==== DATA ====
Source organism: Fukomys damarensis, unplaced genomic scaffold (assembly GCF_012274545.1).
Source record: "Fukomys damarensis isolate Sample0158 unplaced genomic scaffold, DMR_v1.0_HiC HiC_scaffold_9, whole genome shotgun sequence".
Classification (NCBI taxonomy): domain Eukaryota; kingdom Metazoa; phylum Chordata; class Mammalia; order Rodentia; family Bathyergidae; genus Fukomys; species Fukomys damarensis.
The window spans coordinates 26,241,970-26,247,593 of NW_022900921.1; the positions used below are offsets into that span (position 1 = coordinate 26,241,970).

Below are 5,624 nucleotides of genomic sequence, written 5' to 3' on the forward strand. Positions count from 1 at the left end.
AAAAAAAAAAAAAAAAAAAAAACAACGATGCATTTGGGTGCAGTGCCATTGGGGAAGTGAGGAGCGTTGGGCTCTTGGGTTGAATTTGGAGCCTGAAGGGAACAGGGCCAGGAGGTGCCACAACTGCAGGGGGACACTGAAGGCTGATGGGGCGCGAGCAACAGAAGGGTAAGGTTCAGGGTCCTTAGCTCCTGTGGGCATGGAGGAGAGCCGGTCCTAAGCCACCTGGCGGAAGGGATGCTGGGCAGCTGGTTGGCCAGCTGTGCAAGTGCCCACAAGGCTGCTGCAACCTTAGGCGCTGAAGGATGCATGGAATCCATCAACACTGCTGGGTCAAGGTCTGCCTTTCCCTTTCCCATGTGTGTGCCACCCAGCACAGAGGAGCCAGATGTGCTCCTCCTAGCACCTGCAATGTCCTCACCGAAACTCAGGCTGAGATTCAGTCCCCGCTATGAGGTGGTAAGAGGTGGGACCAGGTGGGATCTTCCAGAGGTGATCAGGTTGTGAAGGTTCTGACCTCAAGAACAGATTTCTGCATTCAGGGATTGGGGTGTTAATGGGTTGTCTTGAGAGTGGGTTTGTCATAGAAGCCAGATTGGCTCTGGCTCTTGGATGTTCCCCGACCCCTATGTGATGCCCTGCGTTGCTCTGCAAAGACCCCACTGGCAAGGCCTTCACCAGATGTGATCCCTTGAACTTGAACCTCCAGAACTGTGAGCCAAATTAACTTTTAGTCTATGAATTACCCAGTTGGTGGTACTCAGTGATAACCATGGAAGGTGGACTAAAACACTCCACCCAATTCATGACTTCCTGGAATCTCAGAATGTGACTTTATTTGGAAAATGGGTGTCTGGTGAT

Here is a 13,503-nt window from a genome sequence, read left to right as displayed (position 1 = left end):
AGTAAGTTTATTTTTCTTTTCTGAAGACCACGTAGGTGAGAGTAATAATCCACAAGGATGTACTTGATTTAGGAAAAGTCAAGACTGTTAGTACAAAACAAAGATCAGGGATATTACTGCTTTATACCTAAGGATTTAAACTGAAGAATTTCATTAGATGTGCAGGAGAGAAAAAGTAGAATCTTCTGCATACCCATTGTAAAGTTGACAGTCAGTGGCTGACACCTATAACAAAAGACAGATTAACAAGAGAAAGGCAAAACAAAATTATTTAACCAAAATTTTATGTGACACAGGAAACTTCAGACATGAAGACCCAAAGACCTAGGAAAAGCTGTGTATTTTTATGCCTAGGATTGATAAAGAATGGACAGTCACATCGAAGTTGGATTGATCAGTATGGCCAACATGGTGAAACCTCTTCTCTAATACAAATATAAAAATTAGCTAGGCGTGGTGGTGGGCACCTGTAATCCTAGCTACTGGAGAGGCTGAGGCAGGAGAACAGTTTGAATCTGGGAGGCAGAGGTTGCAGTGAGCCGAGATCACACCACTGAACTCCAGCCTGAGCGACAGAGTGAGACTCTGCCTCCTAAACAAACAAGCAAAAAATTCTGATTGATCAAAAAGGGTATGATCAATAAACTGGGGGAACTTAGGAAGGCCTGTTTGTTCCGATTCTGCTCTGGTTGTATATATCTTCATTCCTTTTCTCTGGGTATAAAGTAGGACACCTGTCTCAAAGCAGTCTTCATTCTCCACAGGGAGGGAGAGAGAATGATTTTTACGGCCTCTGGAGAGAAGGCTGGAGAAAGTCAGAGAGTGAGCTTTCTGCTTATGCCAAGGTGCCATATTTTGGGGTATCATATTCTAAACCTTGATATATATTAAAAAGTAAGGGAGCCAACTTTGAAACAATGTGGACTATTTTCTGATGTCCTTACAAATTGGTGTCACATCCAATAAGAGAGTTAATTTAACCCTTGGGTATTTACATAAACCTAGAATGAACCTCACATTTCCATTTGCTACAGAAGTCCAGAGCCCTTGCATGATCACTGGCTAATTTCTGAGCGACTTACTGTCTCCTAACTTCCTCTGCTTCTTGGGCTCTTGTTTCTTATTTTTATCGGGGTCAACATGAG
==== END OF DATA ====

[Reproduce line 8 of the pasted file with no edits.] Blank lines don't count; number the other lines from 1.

AGTAAGTTTATTTTTCTTTTCTGAAGACCACGTAGGTGAGAGTAATAATCCACAAGGATGTACTTGATTTAGGAAAAGTCAAGACTGTTAGTACAAAACAAAGATCAGGGATATTACTGCTTTATACCTAAGGATTTAAACTGAAGAATTTCATTAGATGTGCAGGAGAGAAAAAGTAGAATCTTCTGCATACCCATTGTAAAGTTGACAGTCAGTGGCTGACACCTATAACAAAAGACAGATTAACAAGAGAAAGGCAAAACAAAATTATTTAACCAAAATTTTATGTGACACAGGAAACTTCAGACATGAAGACCCAAAGACCTAGGAAAAGCTGTGTATTTTTATGCCTAGGATTGATAAAGAATGGACAGTCACATCGAAGTTGGATTGATCAGTATGGCCAACATGGTGAAACCTCTTCTCTAATACAAATATAAAAATTAGCTAGGCGTGGTGGTGGGCACCTGTAATCCTAGCTACTGGAGAGGCTGAGGCAGGAGAACAGTTTGAATCTGGGAGGCAGAGGTTGCAGTGAGCCGAGATCACACCACTGAACTCCAGCCTGAGCGACAGAGTGAGACTCTGCCTCCTAAACAAACAAGCAAAAAATTCTGATTGATCAAAAAGGGTATGATCAATAAACTGGGGGAACTTAGGAAGGCCTGTTTGTTCCGATTCTGCTCTGGTTGTATATATCTTCATTCCTTTTCTCTGGGTATAAAGTAGGACACCTGTCTCAAAGCAGTCTTCATTCTCCACAGGGAGGGAGAGAGAATGATTTTTACGGCCTCTGGAGAGAAGGCTGGAGAAAGTCAGAGAGTGAGCTTTCTGCTTATGCCAAGGTGCCATATTTTGGGGTATCATATTCTAAACCTTGATATATATTAAAAAGTAAGGGAGCCAACTTTGAAACAATGTGGACTATTTTCTGATGTCCTTACAAATTGGTGTCACATCCAATAAGAGAGTTAATTTAACCCTTGGGTATTTACATAAACCTAGAATGAACCTCACATTTCCATTTGCTACAGAAGTCCAGAGCCCTTGCATGATCACTGGCTAATTTCTGAGCGACTTACTGTCTCCTAACTTCCTCTGCTTCTTGGGCTCTTGTTTCTTATTTTTATCGGGGTCAACATGAG